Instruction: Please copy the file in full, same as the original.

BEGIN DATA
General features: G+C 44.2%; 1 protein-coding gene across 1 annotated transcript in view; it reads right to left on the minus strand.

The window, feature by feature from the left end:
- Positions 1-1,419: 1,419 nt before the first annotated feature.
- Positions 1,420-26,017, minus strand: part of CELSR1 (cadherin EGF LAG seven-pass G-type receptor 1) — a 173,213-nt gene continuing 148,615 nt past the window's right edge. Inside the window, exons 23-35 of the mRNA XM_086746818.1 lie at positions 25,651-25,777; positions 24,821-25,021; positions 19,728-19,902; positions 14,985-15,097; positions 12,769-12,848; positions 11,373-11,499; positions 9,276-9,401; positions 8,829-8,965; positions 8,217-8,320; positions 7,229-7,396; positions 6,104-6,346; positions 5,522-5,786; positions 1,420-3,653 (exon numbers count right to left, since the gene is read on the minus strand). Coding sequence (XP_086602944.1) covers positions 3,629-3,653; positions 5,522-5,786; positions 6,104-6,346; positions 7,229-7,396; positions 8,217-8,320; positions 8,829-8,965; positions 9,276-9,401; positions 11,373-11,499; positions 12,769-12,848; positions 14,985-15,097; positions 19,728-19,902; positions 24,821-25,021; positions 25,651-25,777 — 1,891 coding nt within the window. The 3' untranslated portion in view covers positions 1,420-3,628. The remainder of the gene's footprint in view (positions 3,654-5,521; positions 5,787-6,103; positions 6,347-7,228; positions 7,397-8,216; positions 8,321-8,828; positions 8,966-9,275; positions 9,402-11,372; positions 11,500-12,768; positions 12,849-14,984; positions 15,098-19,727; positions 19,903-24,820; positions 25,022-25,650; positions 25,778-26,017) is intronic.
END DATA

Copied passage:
General features: G+C 44.2%; 1 protein-coding gene across 1 annotated transcript in view; it reads right to left on the minus strand.

The window, feature by feature from the left end:
- Positions 1-1,419: 1,419 nt before the first annotated feature.
- Positions 1,420-26,017, minus strand: part of CELSR1 (cadherin EGF LAG seven-pass G-type receptor 1) — a 173,213-nt gene continuing 148,615 nt past the window's right edge. Inside the window, exons 23-35 of the mRNA XM_086746818.1 lie at positions 25,651-25,777; positions 24,821-25,021; positions 19,728-19,902; positions 14,985-15,097; positions 12,769-12,848; positions 11,373-11,499; positions 9,276-9,401; positions 8,829-8,965; positions 8,217-8,320; positions 7,229-7,396; positions 6,104-6,346; positions 5,522-5,786; positions 1,420-3,653 (exon numbers count right to left, since the gene is read on the minus strand). Coding sequence (XP_086602944.1) covers positions 3,629-3,653; positions 5,522-5,786; positions 6,104-6,346; positions 7,229-7,396; positions 8,217-8,320; positions 8,829-8,965; positions 9,276-9,401; positions 11,373-11,499; positions 12,769-12,848; positions 14,985-15,097; positions 19,728-19,902; positions 24,821-25,021; positions 25,651-25,777 — 1,891 coding nt within the window. The 3' untranslated portion in view covers positions 1,420-3,628. The remainder of the gene's footprint in view (positions 3,654-5,521; positions 5,787-6,103; positions 6,347-7,228; positions 7,397-8,216; positions 8,321-8,828; positions 8,966-9,275; positions 9,402-11,372; positions 11,500-12,768; positions 12,849-14,984; positions 15,098-19,727; positions 19,903-24,820; positions 25,022-25,650; positions 25,778-26,017) is intronic.